Friday, May 18, 2007

Award-winning photo

This is my second post today, but I couldn't resist showing this photo by my Vermont photographer granddaughter. It's on her post for today with the news that she won an award with it. A link to her blog, "Daria's Day", is at right.
Today Otto and I have been enjoying views of a doe with two little spotted fawns. Unfortunately they were at angles that were unaccessible to the camera without disturbing them. This is an older picture of a doe with two almost grown fawns. Today the doe was busy demolishing every flower on my pyracantha bush, probably precluding any lavish display of red berries later in the year. Since we prefer watching deer to maintaining a perfect garden, I guess we have no cause for complaint.

Mothers' Day made me think of my own beautiful mother. It's hard to believe that, were she still alive, that she would be 104 years old! On Mothers' Day she made a practice of going into the garden and choosing a red flower for me (signifying that my mother was still living), and a white one for herself. I feel almost guilty on Mothers' Day when I ignore the custom. Last Sunday I should have chosen to wear something with which my white rose necklace would be appropriate (instead of a dragon tattoo!). This snapshot reminds me that there was a time when one wore gloves even to shop at the grocery store! Although in this pic, Mama seems to be holding the left glove in her bare hand.

Recently I tried to duplicate one of her recipes from memory. I haven't got it right yet, but, in general, she parboiled an eggplant until just soft enough to scoop the center, leaving a shapely shell. This she sauted in butter along with about a cup of chopped onions, a handful of broken walnut meats and a cup of soft bread torn into shreds. She cooked these until the onions were transparent and the bread golden, then stirred in some chopped parsley and packed it all back into the eggplant shells, sprinkled them with fresh bread crumbs and baked until the shells were fork tender. All my measurements are guesswork. And I forgot to say that she seasoned the mixture with salt and pepper. Mine didn't taste as good as hers, so maybe I have it all wrong. I was sparing of the butter, given our current concerns with health and waistlines; maybe that's the difference.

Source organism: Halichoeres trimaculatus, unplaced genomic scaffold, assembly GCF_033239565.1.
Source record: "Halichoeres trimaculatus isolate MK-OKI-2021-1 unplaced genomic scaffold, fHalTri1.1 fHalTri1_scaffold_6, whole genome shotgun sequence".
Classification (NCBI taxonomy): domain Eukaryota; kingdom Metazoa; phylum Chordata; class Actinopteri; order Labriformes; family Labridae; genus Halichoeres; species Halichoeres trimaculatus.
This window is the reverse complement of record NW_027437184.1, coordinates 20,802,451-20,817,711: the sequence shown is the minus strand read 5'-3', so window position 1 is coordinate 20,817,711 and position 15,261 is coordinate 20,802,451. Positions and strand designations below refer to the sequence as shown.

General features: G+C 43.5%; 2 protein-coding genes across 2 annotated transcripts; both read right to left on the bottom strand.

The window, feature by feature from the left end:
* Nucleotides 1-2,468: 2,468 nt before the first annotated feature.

Monday, May 14, 2007

Mothers' Day Report

Among my Mothers' Day gifts was a set of (removable) dragon tattoos from Granddaughter Myrtle. I transferred one to the back of my arm before Otto and I went out to a Chinese restaurant for a celebration dinner with son Sterling and his family. No one seemed to feel any embarrassment at having the family matriarch display such a childish adornment. In fact, it led us all to pontificate (all of the Smiths are great pontificators) over about the role of age in determining what a culture deems appropriate.

I am right-handed. It was an acrobatic feat to take that digital image of my right arm, balancing my camera in my left hand and trying to adjust field, distance and focus!

I hope all the mothers had as happy a Mothers' Day as I did. I had long and satifactory phone conversations with the Oregon, Washington and Colorado Smiths and Shocks, plus some very nice and funny cards.

Friday, May 11, 2007


Today we went to a gathering of poets (for critical editing of one another's work), then,with our good friend, Caroline, we went up to the combination music store and cafe called "The Musical Offering." Otto and I shared a delicious (huge) baguette filled with roasted yellow peppers, red onion, mushrooms and eggplant, all hot from the oven. On the way back to our car we passed the pelargonium at the left. Since the heat-moderating fog has moved in from the ocean today, the picture is not in sunlight. The fog is very welcome after the first two days of this week, which were sweltering!